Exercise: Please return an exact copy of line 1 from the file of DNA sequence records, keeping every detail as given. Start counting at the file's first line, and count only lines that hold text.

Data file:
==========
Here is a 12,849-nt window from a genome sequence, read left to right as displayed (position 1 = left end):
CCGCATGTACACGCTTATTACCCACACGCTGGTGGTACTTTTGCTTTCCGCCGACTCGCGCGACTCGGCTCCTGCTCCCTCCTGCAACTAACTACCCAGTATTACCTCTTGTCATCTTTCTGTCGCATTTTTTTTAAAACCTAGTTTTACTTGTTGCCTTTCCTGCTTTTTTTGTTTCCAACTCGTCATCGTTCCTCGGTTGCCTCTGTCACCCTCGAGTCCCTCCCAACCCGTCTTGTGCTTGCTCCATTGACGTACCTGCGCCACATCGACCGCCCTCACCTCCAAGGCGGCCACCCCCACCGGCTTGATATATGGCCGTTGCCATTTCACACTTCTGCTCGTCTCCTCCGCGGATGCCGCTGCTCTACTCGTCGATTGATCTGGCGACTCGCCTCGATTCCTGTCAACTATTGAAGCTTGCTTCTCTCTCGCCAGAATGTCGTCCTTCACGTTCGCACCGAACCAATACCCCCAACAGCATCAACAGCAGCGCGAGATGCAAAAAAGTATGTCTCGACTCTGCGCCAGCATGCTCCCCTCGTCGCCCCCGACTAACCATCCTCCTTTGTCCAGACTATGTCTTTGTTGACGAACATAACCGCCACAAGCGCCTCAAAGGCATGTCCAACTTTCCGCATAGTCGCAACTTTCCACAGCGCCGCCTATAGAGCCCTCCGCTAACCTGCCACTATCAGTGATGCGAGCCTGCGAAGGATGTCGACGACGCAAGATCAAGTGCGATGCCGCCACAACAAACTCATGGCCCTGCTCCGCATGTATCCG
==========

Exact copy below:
Here is a 12,849-nt window from a genome sequence, read left to right as displayed (position 1 = left end):